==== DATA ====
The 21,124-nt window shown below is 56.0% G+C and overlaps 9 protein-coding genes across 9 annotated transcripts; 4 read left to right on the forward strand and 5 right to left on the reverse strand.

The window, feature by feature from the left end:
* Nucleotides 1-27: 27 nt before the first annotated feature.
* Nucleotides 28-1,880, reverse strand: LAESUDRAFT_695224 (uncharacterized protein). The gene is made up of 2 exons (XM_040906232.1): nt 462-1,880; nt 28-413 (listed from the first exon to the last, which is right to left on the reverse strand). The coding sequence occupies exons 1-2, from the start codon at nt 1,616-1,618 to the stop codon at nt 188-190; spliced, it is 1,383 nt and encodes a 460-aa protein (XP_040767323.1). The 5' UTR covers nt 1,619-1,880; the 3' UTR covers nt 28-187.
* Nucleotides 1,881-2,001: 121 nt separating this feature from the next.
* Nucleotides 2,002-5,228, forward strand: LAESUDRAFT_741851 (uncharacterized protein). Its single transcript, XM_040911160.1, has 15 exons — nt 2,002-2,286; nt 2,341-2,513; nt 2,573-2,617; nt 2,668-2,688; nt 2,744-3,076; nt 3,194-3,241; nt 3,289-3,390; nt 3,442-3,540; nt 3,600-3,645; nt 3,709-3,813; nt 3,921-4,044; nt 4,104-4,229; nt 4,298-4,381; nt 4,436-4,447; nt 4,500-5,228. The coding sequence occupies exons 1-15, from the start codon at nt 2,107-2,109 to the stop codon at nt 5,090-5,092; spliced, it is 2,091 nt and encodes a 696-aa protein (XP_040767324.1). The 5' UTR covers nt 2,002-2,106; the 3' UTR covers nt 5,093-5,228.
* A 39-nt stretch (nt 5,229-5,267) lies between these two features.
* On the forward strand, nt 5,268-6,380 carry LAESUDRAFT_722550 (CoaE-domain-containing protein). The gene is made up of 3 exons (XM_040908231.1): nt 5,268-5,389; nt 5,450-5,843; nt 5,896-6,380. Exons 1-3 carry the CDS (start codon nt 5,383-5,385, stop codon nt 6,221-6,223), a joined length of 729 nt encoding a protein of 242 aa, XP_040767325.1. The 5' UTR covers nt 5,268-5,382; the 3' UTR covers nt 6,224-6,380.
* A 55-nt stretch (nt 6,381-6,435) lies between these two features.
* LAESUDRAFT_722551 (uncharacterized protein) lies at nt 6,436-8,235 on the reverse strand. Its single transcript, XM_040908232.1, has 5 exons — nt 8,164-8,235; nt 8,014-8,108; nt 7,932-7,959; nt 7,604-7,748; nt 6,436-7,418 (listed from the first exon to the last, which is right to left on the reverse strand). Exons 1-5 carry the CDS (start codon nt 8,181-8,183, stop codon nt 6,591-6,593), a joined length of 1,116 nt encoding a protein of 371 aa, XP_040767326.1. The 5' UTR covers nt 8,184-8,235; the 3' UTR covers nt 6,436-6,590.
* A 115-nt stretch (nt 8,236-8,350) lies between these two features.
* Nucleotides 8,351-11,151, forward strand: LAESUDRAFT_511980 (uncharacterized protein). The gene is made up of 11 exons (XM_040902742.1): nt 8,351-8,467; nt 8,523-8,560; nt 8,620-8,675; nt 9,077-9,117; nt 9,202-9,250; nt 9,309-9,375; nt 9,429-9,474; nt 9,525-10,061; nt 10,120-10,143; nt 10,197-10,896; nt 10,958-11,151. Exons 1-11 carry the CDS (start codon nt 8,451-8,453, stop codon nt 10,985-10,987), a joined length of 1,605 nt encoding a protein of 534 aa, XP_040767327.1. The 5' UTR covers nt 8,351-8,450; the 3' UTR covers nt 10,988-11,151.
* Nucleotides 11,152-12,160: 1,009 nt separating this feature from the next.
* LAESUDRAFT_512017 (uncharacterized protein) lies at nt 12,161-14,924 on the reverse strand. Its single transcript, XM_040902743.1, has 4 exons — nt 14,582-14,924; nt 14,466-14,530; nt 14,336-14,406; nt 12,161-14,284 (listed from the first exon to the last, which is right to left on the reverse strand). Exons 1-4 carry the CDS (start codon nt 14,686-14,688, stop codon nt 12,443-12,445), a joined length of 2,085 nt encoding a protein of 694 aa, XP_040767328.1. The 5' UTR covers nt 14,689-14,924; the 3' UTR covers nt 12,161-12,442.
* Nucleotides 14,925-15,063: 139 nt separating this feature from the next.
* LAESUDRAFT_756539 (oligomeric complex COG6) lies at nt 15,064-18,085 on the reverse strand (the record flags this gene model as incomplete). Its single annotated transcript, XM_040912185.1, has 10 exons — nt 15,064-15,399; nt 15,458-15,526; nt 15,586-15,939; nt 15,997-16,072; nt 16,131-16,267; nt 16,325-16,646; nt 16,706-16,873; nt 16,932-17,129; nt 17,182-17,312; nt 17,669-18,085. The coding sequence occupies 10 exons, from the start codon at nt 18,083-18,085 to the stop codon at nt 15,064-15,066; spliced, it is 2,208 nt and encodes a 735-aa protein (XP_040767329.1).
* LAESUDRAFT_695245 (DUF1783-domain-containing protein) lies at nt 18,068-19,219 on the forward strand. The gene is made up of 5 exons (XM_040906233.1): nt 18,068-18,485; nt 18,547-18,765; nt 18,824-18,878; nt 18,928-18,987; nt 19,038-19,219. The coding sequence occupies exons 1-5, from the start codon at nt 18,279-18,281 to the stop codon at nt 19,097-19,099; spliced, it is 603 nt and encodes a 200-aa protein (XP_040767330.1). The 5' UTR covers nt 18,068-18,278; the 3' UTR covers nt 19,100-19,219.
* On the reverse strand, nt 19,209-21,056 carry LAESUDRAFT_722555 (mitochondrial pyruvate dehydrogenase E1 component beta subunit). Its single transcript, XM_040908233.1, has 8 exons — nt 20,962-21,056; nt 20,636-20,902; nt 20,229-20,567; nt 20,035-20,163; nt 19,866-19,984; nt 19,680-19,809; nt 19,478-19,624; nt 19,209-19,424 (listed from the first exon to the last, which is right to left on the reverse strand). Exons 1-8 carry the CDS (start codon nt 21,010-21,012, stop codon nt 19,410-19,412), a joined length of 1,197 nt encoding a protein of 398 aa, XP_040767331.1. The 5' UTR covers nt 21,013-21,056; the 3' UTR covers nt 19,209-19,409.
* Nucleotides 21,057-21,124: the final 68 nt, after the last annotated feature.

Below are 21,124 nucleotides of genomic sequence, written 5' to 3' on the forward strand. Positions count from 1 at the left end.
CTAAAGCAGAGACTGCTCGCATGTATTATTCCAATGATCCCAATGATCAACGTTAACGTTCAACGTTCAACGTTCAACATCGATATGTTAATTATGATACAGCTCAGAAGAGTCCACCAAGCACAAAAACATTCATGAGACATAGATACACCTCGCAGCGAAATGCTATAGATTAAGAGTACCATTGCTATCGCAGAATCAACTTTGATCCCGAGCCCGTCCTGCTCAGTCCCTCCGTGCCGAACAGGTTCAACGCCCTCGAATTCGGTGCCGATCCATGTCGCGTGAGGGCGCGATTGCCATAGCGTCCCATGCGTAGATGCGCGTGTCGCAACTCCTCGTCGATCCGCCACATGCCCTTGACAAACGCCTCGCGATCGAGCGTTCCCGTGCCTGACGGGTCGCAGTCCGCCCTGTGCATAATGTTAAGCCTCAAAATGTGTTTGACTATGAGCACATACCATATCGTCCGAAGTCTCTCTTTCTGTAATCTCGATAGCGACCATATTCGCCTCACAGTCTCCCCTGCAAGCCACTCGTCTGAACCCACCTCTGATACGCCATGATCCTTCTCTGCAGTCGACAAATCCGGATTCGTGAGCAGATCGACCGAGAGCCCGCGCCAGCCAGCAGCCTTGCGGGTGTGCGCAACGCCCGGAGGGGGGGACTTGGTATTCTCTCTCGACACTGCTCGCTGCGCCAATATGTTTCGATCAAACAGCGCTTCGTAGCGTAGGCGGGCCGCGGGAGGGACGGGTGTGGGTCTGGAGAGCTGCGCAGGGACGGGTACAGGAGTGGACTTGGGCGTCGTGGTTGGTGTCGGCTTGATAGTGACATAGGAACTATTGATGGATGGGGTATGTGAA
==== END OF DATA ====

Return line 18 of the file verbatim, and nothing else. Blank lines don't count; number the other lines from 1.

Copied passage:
* On the reverse strand, nt 19,209-21,056 carry LAESUDRAFT_722555 (mitochondrial pyruvate dehydrogenase E1 component beta subunit). Its single transcript, XM_040908233.1, has 8 exons — nt 20,962-21,056; nt 20,636-20,902; nt 20,229-20,567; nt 20,035-20,163; nt 19,866-19,984; nt 19,680-19,809; nt 19,478-19,624; nt 19,209-19,424 (listed from the first exon to the last, which is right to left on the reverse strand). Exons 1-8 carry the CDS (start codon nt 21,010-21,012, stop codon nt 19,410-19,412), a joined length of 1,197 nt encoding a protein of 398 aa, XP_040767331.1. The 5' UTR covers nt 21,013-21,056; the 3' UTR covers nt 19,209-19,409.